The Wunderkammer of the Mild Colonial Boy, Esq., a Reactionary Tory Gentleman, who armed only with a Steampowered Babbage Engine and Pure Intentions, wanders the Time Streams and Aetheric Plane gathering an Eccentric Hodgepodge of Curiousities, Frivolities, Whimsicalities and Nonsense.
Q. Why is your Tumblelog called "My Ear-Trumpet Has Been Struck by Lightning"?
A. Because "My Grandmother's Ear-Trumpet Has Been Struck by Lightning" wouldn't fit in the available space.
“London Opera Dress”, La Belle Assemblée, February 1820
Mantilla of black levantine, lined throughout, and with a pelerine cape of ponçeau plume silk, over a dress, superbly finished, of white satin. Opera toque turban of ponçeau velvet, beautifully intermixed with white satin, and ornamented richly with fine pearls, and three drooping white feathers.
And from the corresponding General Observations on Fashions and Dress:
Black velvet pelisses are also much in favour for the promenade … For the carriage we have seen a beautiful levantine pelisse of violet colour, trimmed with feathered silk, with a pelerine of the same to correspond, and the pelisse lined throughout with white satin.
Writing letters was a major genteel occupation every day for the lady and with numerous postal deliveries in London messages could be exchanged with almost modern speed. This charming lady (Ackermann 1813) is wearing morning dress and a pretty cap while she catches up with her correspondence.
An unhappily married couple torment each other in the breakfast-room. The lady has left her seat to thump on the piano and sing loudly while her husband sits on the sofa with his hand over his ear, food stuffed into his mouth, reading the ’Sporting Calendar’. The pages of her open music-book are headed ’Forte’. Her song is: ’Torture Fiery Rage / Despair I cannot can not bear’. On the piano lies music: ’Separation a Finale for Two Voices with Accompaniment’; on the floor is ’The Wedding Ring - a Dirge’. A nurse hastens into the room holding a squalling infant, and flourishing a rattle. On the lady’s chair is an open book, ’The Art of Tormenting’, illustrated by a cat playing with a mouse. Under the man’s feet lies a dog barking fiercely at an angry cat, poised on the back of the sofa, and within a hanging birdcage two cockatoos screech angrily at each other, neglecting a nest of three young ones. Beside them on the wall is a bust of ’Hymen’ with a broken nose, and a thermometer that has sunk almost to ’Freezing’. On the chimney-piece is a carved ornament: Cupid asleep under a weeping willow, his torch reversed, the arrows falling from his quiver.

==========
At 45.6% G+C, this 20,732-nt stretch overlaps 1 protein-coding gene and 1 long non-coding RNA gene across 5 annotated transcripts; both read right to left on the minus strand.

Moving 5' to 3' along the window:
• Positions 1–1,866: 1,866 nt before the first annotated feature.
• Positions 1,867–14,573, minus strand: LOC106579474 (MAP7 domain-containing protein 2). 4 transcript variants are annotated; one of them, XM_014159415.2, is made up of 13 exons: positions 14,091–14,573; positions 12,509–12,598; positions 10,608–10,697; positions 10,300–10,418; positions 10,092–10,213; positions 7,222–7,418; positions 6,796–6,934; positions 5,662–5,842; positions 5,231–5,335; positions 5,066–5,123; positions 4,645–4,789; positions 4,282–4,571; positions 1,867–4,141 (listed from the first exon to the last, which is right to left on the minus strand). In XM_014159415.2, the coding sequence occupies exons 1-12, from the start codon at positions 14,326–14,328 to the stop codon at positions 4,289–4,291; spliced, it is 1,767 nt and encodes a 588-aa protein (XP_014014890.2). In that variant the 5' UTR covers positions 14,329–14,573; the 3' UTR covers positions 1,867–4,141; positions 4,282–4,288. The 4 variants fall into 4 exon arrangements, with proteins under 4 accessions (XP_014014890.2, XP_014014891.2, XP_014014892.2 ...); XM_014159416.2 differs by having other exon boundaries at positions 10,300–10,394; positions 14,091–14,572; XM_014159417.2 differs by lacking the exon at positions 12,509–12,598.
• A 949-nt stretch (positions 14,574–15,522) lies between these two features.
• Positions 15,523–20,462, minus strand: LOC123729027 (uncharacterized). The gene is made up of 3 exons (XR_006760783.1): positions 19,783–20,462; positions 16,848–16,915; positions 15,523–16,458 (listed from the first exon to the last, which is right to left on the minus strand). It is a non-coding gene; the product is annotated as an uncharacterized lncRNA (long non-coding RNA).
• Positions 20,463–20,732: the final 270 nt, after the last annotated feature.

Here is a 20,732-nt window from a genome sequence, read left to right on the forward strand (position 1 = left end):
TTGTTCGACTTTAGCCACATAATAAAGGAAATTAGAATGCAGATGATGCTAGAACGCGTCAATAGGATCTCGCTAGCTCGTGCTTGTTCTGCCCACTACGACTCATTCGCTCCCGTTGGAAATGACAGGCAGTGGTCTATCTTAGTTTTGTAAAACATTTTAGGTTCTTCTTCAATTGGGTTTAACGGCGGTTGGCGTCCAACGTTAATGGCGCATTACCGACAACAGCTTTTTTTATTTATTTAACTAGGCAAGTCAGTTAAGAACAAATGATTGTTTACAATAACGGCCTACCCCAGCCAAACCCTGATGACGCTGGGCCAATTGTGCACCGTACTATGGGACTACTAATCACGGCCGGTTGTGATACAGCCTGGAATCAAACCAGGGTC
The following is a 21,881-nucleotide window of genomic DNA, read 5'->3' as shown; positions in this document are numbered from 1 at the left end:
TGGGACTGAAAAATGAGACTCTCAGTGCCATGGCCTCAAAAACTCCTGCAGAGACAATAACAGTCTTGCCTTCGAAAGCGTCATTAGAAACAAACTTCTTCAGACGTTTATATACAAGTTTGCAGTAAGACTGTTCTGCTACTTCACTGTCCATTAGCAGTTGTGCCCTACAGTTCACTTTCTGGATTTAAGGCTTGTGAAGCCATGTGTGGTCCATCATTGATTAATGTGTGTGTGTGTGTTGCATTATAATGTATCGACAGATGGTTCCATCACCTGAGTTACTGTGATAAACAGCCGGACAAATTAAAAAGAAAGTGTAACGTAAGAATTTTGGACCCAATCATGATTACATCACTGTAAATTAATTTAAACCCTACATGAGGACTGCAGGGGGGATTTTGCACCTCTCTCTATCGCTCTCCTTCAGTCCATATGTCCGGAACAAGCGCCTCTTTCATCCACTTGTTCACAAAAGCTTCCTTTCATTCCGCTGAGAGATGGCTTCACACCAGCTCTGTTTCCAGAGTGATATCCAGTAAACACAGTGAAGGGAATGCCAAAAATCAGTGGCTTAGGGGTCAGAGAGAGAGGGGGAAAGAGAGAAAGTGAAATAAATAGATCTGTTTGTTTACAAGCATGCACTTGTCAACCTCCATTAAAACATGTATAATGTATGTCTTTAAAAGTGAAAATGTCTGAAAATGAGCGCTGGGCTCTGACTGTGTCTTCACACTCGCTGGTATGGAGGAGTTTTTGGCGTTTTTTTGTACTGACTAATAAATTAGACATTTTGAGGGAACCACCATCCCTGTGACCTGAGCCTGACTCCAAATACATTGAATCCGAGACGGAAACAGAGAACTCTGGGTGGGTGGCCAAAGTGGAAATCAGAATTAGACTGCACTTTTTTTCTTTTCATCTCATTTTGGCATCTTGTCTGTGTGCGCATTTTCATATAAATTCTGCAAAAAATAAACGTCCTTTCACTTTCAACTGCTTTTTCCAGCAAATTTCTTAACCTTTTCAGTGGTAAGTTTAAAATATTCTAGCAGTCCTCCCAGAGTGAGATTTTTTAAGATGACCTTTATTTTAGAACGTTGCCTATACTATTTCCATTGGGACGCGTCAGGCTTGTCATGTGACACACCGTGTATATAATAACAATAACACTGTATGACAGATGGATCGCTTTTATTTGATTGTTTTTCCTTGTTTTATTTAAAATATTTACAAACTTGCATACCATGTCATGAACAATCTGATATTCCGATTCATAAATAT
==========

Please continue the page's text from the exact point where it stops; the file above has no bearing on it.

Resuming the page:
Girl Sketching (c. 1810). Sir Henry Raeburn (Scotland, Romanticism, 1756-1823). Oil on canvas. Sudley House, National Museums, Liverpool.
The identity of the girl is unknown. She is wearing a simple muslin dress gathered under the bust, typical of the Regency period. She looks up from her sketch with a dreamy expression. There is an almost throwaway quality about the way the paint is applied. This studied informality, together with the restrained colour and soft yet naturalistic fall of light, are characteristic of the artist.